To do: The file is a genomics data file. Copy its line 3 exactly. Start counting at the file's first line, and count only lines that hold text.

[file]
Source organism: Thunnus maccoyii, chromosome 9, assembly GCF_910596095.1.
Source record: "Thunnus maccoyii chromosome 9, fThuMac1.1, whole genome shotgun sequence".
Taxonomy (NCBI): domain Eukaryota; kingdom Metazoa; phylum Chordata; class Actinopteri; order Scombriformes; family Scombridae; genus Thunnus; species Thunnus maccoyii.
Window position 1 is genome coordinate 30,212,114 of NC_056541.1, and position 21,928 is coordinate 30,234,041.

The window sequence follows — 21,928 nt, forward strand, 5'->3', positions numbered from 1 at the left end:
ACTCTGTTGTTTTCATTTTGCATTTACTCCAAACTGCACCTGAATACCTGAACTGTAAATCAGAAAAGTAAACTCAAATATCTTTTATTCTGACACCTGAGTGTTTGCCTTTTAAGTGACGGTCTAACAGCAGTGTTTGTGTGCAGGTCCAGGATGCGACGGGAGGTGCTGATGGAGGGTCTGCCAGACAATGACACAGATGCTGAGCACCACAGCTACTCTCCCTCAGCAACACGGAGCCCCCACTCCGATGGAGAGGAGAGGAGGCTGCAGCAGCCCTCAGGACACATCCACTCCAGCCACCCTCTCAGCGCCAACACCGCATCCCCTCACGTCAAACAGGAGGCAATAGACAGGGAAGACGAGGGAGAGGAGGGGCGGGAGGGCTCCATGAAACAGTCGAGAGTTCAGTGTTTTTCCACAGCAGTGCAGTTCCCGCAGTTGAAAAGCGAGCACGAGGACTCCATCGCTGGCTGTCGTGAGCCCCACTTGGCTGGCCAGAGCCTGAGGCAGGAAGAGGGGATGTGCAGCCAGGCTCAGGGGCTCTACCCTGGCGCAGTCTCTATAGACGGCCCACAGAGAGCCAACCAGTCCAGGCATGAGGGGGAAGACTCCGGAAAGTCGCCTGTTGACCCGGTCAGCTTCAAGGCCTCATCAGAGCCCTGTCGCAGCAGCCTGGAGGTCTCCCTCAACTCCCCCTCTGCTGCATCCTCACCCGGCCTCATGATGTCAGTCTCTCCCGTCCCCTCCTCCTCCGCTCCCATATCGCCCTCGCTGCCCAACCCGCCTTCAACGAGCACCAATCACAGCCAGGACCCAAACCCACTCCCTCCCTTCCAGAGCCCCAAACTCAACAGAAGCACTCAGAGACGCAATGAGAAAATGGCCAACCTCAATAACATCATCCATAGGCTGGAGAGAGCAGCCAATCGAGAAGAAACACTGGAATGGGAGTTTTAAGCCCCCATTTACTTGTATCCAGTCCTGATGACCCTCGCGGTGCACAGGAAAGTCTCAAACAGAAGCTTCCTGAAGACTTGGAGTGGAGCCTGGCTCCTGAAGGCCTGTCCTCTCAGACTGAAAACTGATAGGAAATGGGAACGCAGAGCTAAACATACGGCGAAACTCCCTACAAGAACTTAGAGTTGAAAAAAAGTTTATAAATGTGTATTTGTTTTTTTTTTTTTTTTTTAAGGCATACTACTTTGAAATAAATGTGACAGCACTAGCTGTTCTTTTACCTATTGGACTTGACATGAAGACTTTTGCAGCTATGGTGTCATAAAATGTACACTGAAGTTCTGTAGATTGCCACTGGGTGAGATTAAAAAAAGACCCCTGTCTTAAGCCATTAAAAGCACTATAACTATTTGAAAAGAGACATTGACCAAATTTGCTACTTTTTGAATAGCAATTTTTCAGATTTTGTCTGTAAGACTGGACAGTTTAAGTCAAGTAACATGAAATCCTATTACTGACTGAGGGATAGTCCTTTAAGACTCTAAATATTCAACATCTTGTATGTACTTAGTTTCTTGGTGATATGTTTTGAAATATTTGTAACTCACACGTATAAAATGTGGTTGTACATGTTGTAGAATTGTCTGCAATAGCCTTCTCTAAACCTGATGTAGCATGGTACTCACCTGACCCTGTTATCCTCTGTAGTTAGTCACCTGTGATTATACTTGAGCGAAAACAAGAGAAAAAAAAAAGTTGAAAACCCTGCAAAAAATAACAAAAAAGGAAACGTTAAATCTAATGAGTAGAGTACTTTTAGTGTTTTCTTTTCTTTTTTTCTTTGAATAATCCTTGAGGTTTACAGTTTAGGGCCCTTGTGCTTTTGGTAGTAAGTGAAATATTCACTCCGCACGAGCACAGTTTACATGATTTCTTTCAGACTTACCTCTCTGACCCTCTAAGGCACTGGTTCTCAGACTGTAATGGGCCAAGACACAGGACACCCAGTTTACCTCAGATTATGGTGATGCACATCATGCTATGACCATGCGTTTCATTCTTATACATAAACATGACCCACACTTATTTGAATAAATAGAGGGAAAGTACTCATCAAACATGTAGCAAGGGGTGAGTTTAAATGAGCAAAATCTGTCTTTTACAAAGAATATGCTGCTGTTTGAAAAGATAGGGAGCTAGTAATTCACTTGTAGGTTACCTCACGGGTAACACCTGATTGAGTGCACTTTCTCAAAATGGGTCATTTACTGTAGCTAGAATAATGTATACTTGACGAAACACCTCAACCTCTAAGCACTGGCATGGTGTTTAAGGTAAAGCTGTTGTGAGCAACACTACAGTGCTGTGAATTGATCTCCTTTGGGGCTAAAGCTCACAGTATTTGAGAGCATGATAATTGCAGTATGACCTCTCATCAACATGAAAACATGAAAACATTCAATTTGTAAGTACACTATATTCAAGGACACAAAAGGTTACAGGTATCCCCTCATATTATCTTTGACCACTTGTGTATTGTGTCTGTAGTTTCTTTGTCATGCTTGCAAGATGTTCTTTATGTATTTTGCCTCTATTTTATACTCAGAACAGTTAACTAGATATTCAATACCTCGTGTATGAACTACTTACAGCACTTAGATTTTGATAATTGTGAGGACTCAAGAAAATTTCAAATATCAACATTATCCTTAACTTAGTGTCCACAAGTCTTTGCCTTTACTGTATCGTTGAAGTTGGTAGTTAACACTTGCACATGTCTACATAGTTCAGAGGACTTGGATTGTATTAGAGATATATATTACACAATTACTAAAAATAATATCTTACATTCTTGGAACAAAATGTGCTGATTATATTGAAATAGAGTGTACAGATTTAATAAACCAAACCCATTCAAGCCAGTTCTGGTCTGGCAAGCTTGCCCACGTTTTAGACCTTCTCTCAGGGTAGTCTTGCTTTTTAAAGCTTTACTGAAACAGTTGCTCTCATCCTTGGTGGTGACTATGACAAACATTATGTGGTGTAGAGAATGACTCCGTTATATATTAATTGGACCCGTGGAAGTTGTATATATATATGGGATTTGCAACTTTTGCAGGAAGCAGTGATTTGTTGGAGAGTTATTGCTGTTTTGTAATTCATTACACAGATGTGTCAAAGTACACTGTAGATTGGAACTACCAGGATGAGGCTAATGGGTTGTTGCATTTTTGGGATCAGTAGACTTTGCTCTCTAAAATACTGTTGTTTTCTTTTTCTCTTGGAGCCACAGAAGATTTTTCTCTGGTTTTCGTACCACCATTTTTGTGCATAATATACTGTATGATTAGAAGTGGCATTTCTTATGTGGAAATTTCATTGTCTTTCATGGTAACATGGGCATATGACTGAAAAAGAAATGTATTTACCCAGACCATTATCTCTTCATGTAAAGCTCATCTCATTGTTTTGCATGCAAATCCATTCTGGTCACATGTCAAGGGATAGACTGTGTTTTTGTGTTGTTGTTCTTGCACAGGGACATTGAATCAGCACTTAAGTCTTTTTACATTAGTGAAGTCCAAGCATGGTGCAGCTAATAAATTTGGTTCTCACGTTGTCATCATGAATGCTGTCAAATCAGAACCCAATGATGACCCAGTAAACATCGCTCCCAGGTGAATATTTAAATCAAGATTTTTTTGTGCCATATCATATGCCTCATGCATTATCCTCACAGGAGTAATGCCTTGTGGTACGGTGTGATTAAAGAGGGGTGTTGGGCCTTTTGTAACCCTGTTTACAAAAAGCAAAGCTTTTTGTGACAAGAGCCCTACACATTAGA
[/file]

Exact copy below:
Taxonomy (NCBI): domain Eukaryota; kingdom Metazoa; phylum Chordata; class Actinopteri; order Scombriformes; family Scombridae; genus Thunnus; species Thunnus maccoyii.